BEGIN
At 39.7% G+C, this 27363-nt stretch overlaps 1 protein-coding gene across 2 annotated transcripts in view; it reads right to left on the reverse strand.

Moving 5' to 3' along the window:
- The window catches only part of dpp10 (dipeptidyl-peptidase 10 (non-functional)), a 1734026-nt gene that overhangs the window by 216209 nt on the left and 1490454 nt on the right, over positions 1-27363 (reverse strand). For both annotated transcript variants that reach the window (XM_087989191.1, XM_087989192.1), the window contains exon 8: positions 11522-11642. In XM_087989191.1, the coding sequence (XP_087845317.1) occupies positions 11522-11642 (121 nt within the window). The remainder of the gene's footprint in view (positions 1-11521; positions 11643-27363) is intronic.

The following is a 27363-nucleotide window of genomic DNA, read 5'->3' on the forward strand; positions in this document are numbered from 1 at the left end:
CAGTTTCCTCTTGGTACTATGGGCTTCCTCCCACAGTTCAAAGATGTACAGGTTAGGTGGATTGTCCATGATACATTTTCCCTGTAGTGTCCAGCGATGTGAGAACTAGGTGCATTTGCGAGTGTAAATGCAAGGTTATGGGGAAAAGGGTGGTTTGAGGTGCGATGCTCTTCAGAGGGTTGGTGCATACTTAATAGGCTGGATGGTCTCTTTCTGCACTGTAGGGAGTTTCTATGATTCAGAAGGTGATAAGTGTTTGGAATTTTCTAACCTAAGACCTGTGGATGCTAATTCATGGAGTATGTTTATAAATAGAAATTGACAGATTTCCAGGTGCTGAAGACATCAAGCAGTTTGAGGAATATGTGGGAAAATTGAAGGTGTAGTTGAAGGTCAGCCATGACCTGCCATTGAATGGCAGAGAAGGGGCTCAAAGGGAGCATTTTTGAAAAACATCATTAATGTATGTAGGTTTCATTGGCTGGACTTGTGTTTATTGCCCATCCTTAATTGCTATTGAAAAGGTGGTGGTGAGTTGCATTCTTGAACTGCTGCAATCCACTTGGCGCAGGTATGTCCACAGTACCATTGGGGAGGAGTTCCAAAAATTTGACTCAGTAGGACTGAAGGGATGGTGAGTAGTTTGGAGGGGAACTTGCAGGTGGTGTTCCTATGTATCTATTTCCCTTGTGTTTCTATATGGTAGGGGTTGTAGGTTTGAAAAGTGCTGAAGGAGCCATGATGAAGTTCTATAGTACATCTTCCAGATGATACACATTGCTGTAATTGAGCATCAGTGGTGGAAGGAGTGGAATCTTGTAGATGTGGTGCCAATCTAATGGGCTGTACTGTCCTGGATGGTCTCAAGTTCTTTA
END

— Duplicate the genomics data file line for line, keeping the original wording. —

At 39.7% G+C, this 27363-nt stretch overlaps 1 protein-coding gene across 2 annotated transcripts in view; it reads right to left on the reverse strand.

Moving 5' to 3' along the window:
- The window catches only part of dpp10 (dipeptidyl-peptidase 10 (non-functional)), a 1734026-nt gene that overhangs the window by 216209 nt on the left and 1490454 nt on the right, over positions 1-27363 (reverse strand). For both annotated transcript variants that reach the window (XM_087989191.1, XM_087989192.1), the window contains exon 8: positions 11522-11642. In XM_087989191.1, the coding sequence (XP_087845317.1) occupies positions 11522-11642 (121 nt within the window). The remainder of the gene's footprint in view (positions 1-11521; positions 11643-27363) is intronic.

The following is a 27363-nucleotide window of genomic DNA, read 5'->3' on the forward strand; positions in this document are numbered from 1 at the left end:
CAGTTTCCTCTTGGTACTATGGGCTTCCTCCCACAGTTCAAAGATGTACAGGTTAGGTGGATTGTCCATGATACATTTTCCCTGTAGTGTCCAGCGATGTGAGAACTAGGTGCATTTGCGAGTGTAAATGCAAGGTTATGGGGAAAAGGGTGGTTTGAGGTGCGATGCTCTTCAGAGGGTTGGTGCATACTTAATAGGCTGGATGGTCTCTTTCTGCACTGTAGGGAGTTTCTATGATTCAGAAGGTGATAAGTGTTTGGAATTTTCTAACCTAAGACCTGTGGATGCTAATTCATGGAGTATGTTTATAAATAGAAATTGACAGATTTCCAGGTGCTGAAGACATCAAGCAGTTTGAGGAATATGTGGGAAAATTGAAGGTGTAGTTGAAGGTCAGCCATGACCTGCCATTGAATGGCAGAGAAGGGGCTCAAAGGGAGCATTTTTGAAAAACATCATTAATGTATGTAGGTTTCATTGGCTGGACTTGTGTTTATTGCCCATCCTTAATTGCTATTGAAAAGGTGGTGGTGAGTTGCATTCTTGAACTGCTGCAATCCACTTGGCGCAGGTATGTCCACAGTACCATTGGGGAGGAGTTCCAAAAATTTGACTCAGTAGGACTGAAGGGATGGTGAGTAGTTTGGAGGGGAACTTGCAGGTGGTGTTCCTATGTATCTATTTCCCTTGTGTTTCTATATGGTAGGGGTTGTAGGTTTGAAAAGTGCTGAAGGAGCCATGATGAAGTTCTATAGTACATCTTCCAGATGATACACATTGCTGTAATTGAGCATCAGTGGTGGAAGGAGTGGAATCTTGTAGATGTGGTGCCAATCTAATGGGCTGTACTGTCCTGGATGGTCTCAAGTTCTTTA